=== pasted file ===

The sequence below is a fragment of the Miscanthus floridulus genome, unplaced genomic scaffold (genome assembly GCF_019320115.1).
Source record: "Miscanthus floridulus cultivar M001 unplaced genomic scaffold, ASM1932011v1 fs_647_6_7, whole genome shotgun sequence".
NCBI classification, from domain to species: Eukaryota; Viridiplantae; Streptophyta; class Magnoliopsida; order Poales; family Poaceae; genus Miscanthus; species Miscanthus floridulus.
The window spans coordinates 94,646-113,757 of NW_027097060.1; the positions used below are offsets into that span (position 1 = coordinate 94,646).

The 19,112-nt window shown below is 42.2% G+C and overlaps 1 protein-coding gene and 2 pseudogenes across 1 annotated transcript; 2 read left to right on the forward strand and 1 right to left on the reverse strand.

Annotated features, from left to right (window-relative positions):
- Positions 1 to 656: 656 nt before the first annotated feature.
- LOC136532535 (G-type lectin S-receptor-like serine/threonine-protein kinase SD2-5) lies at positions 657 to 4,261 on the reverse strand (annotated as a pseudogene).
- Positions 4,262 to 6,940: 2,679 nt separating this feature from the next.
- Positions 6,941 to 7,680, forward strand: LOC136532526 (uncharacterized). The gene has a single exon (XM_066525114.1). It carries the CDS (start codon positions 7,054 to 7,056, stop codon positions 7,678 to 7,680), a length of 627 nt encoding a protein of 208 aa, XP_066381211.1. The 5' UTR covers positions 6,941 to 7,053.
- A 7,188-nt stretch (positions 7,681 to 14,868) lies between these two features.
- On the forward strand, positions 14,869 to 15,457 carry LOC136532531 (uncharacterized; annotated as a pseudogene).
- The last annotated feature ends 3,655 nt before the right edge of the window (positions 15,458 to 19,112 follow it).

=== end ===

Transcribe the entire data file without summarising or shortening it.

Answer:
The sequence below is a fragment of the Miscanthus floridulus genome, unplaced genomic scaffold (genome assembly GCF_019320115.1).
Source record: "Miscanthus floridulus cultivar M001 unplaced genomic scaffold, ASM1932011v1 fs_647_6_7, whole genome shotgun sequence".
NCBI classification, from domain to species: Eukaryota; Viridiplantae; Streptophyta; class Magnoliopsida; order Poales; family Poaceae; genus Miscanthus; species Miscanthus floridulus.
The window spans coordinates 94,646-113,757 of NW_027097060.1; the positions used below are offsets into that span (position 1 = coordinate 94,646).

The 19,112-nt window shown below is 42.2% G+C and overlaps 1 protein-coding gene and 2 pseudogenes across 1 annotated transcript; 2 read left to right on the forward strand and 1 right to left on the reverse strand.

Annotated features, from left to right (window-relative positions):
- Positions 1 to 656: 656 nt before the first annotated feature.
- LOC136532535 (G-type lectin S-receptor-like serine/threonine-protein kinase SD2-5) lies at positions 657 to 4,261 on the reverse strand (annotated as a pseudogene).
- Positions 4,262 to 6,940: 2,679 nt separating this feature from the next.
- Positions 6,941 to 7,680, forward strand: LOC136532526 (uncharacterized). The gene has a single exon (XM_066525114.1). It carries the CDS (start codon positions 7,054 to 7,056, stop codon positions 7,678 to 7,680), a length of 627 nt encoding a protein of 208 aa, XP_066381211.1. The 5' UTR covers positions 6,941 to 7,053.
- A 7,188-nt stretch (positions 7,681 to 14,868) lies between these two features.
- On the forward strand, positions 14,869 to 15,457 carry LOC136532531 (uncharacterized; annotated as a pseudogene).
- The last annotated feature ends 3,655 nt before the right edge of the window (positions 15,458 to 19,112 follow it).